TiVo’s erstwhile competitor Moxi has had a long and troubled history. You can peruse my old Moxi-tagged posts for a brief history. They started off independent, working to bring their DVR to the retail market. Then they were bought out by Digeo who dropped plans for retail and decided to pursue the cable MSO market, with very little success. Then Digeo had a bewildering series of on-again, off-again plans for retail with product plans that often didn’t seem to make any sense, and never launched anyway.
Then they eventually did launch a retail DVR at the end of 2008 pretty much by surprise, with no fanfare. But it had major limitations – no OTA support & digital cable only, no analog cable. While the TiVo Premiere Elite has the same limitations, three years is a long time – three years ago most cable systems were not yet fully digital. You could get an external analog cable dongle to enable a single tuner. It was also expensive and lacked OTT services. So, unsurprisingly, it never sold well. Then in September, 2009 cable technology company Arris acquired struggling Digeo for a song ($20 million) as a way into the STB market.
Arris has continued to sell the retail Moxi unit, but it doesn’t seem to have evolved much since it launched in 2008. And what advantages it had, such as having three tuners and whole-home support with the MoxiMate, are eroding with the four tuner Elite and improved provider DVR offerings. And if TiVo launches the Preview at retail it would provide more functionality that the MoxiMate as well.
Arris has continued to struggle in the cable MSO market. They’ve retained small Oregon MSO BendBroadband as a Moxi customer. They’ve been using it since the Moxi Cable HD DVR 3012 in 2008. Charter, formerly Moxi’s biggest customer even with their limited deployment, continues to provide support for units in the field but no longer installs new units. And, of course, they’re moving to TiVo for the future. They’re biggest success with the new solutions is probably Shaw Cable in Canada, which is deploying their whole home system. Arris has been more successful in placing the newer units with cable MSOs (see the lower right corner of that page), but so far it is mainly very small providers or limited deployments with larger MSOs. And some in that list, like Charter, are legacy customers.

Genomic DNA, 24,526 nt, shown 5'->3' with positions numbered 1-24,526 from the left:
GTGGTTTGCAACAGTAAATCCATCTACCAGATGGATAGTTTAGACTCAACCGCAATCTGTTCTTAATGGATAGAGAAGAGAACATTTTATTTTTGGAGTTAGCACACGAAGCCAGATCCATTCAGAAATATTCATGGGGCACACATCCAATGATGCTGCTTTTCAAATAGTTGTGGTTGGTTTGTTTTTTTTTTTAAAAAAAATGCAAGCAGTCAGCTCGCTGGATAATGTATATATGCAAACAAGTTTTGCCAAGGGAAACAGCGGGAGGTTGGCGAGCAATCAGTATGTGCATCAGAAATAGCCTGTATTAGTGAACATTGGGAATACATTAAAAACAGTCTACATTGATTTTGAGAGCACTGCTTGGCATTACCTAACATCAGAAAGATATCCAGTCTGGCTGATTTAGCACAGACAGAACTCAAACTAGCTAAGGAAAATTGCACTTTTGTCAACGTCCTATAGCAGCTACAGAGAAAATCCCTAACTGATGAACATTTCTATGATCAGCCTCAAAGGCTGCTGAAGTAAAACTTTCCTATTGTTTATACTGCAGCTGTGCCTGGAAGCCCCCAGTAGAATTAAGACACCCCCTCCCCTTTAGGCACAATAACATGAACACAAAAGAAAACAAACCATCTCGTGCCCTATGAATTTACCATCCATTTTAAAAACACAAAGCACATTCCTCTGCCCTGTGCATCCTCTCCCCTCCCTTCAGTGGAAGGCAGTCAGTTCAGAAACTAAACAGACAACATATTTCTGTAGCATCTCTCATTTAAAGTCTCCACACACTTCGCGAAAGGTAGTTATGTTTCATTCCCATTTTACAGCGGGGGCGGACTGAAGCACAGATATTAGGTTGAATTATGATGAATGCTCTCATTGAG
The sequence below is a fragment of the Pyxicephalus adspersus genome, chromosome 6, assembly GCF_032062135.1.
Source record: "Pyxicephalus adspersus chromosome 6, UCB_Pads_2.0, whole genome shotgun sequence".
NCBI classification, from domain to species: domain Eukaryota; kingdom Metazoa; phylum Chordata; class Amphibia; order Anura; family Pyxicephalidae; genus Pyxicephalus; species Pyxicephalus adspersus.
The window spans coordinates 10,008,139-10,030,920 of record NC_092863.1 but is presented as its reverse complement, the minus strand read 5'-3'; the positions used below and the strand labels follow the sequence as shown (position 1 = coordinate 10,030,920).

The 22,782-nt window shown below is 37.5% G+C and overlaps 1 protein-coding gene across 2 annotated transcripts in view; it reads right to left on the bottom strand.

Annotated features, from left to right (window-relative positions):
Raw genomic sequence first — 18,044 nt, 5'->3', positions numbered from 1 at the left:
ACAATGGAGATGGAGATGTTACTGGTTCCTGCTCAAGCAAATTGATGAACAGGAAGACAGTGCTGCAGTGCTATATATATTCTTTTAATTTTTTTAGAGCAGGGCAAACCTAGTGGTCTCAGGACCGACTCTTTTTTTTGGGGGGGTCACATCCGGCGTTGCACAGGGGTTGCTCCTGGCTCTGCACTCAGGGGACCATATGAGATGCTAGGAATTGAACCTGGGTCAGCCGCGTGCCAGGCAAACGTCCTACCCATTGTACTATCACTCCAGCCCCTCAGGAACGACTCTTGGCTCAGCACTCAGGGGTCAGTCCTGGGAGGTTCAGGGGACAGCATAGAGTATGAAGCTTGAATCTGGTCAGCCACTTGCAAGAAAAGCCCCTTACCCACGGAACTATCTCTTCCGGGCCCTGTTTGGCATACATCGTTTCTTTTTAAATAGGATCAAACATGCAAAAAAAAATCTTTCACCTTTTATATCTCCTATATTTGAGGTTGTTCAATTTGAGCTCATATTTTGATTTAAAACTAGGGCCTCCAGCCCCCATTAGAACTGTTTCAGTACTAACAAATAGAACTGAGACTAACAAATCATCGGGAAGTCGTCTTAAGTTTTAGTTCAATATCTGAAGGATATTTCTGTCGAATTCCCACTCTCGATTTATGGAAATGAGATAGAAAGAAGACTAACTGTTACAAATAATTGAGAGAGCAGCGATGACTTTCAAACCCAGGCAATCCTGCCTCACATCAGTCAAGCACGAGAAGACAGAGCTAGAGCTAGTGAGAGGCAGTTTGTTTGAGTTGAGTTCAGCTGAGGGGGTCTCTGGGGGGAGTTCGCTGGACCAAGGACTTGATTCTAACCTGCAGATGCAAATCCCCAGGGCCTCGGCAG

I think this is a good move. Moxi is a good brand name and they can build on it. It automatically lends itself to “You’ve got Moxi!” style marketing campaigns. It is simple and memorable, like TiVo, and is light years better than generic names like “Media Gateway” and “Media Player”. Branding matters.
The current Arris hardware does have some advantages over the TiVo Premiere Q:
The ARRIS Moxi Gateway, Player, User Interface and Services Portal platform provide a six-tuner HD DVR with 500 Gigabytes of storage. It also includes DOCSIS 3.0 high speed data and voice, a four-port Ethernet home networking router, plus support for Multimedia over Coax Alliance (MoCA) 1.1+ home networking technology and an option for 802.11n Wi-Fi. It can connect with subscriber-owned DLNA-enabled devices across a home network, has CableCARD conditional access and DTCP-IP encryption between the in-home devices.
The Moxi Gateway has six tuners to the Q’s four, it includes a DOCSIS modem for data and an Ethernet router, so it can act as your home broadband gateway, and it supports DLNA which is notably lacking on TiVo. One thing to note though is that this Moxi whole home solution requires at least two boxes. The Moxi Gateway is just a gateway box. It doesn’t have A/V connections. You need the Moxi Player to access the content stored on the Gateway. Even if you just have one TV and one room, you’d have two boxes.
Of course, conversely, TiVo has arguably better DVR functionality, and it supports a slew of OTT services, has a related iOS app (with Android coming), and more. And TiVo has the brand clout with consumers that Moxi can’t hope to match. Still, competition is a good thing, and it sounds like TiVo may be working on a next generation unit with some of these features.
Arris really has their work cut out for them in the cable MSO market. One of the benefits for smaller MSOs in going with TiVo is the boost from the TiVo brand recognition and the OTT services, apps, etc, that TiVo brings to the table. And, to a lesser extent, the same holds true for larger MSOs like Charter. TiVo’s momentum on the back of successful deals like RCN, Suddenlink, and, especially, Virgin Media, is also powerful. We’ll see how Arris’s new branding efforts work out for them in time.